Featured Post

Contrafactum

I wrote a contrafactum to rhythm changes today. Or I should say that one just occurred to the fingers of my right hand as I was playing, aft...

Friday, December 18, 2015

Hitting the Ground

When I read a poem in the New Yorker, I get frustrated by the lack of verbal economy. I think of Larry Hart:

Have you met Miss Jones, someone said as we shook hands
She was just Miss Jones to me
Then I said Miss Jones, you're a girl who understands
I'm a man who must be free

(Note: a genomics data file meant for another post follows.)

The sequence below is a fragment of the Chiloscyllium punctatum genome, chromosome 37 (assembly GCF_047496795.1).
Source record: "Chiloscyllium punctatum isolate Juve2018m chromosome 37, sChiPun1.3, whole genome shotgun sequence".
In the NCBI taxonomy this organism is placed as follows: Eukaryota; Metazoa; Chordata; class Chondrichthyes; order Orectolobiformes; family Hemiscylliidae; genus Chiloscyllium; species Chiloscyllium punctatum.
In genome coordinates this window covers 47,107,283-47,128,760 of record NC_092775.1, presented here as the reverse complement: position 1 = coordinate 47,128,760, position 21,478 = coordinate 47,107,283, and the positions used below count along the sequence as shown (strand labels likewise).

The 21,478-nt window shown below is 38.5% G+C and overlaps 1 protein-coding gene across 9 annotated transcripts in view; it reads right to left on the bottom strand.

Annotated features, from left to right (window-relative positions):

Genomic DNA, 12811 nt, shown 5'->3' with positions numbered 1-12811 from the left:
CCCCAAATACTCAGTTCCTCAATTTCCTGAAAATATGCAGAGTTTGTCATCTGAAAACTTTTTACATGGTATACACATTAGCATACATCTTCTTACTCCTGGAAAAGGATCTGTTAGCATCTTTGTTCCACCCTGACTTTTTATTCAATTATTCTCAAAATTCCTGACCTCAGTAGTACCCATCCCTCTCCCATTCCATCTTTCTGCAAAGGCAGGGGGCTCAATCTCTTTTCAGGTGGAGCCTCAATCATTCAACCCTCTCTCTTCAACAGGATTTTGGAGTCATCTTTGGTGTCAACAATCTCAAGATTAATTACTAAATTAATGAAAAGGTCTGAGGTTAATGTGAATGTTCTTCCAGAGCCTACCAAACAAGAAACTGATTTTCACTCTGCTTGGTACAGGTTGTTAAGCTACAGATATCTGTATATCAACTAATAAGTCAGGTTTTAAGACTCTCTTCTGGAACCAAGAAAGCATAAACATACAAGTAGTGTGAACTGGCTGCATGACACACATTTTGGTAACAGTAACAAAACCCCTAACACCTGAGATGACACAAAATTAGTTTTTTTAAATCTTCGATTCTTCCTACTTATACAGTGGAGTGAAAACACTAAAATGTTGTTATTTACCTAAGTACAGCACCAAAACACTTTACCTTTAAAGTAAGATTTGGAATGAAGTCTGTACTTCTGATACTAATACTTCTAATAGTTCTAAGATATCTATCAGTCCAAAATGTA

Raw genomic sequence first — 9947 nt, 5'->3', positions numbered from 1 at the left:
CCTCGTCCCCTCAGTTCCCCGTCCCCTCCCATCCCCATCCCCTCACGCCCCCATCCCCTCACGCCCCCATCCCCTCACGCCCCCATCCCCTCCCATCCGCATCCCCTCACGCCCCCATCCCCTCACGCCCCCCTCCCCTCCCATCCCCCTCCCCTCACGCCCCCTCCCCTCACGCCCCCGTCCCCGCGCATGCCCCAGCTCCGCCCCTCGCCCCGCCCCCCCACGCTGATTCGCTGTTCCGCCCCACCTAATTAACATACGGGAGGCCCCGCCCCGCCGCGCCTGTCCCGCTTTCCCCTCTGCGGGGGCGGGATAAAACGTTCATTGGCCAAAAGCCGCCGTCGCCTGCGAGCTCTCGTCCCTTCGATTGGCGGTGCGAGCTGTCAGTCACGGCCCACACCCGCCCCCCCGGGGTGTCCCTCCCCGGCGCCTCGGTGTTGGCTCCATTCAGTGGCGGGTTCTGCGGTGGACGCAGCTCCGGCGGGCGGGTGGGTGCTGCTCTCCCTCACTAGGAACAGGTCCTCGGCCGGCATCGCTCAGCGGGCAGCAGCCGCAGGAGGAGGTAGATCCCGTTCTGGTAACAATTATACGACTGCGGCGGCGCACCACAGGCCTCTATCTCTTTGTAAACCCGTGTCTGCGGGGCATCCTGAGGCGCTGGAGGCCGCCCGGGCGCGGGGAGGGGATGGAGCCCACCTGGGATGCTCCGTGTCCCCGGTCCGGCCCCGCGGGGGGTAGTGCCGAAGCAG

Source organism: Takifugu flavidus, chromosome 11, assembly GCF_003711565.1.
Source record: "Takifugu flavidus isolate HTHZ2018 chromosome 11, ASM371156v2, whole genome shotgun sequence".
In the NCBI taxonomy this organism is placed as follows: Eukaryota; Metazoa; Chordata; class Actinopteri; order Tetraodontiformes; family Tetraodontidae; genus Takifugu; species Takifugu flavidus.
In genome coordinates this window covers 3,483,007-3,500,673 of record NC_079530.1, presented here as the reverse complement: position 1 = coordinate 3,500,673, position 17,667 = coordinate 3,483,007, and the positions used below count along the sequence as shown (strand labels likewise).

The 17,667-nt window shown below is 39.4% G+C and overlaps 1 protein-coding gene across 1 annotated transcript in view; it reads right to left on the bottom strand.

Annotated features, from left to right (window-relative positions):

Then all at once I lost my breath
Then all at once was scared to death
Then all at once I owned the earth and sky

Now I've met Miss Jones, and we'll keep on meeting til we die
Miss Jones and I

That's like 90 words or so, and ten are "Miss Jones." Take the first 90 words of a New Yorker poem and nothing has happened yet. Even in a shorter one.

Prose should be concentrated in the same way. Every page must have worthwhile ideas. Even the presentation of background material must do so with a sense of urgency. In other words, it's not "here's what you should know before you understand my argument," but: this is how my argument shapes our understanding of what you might already know by way of background.

No comments: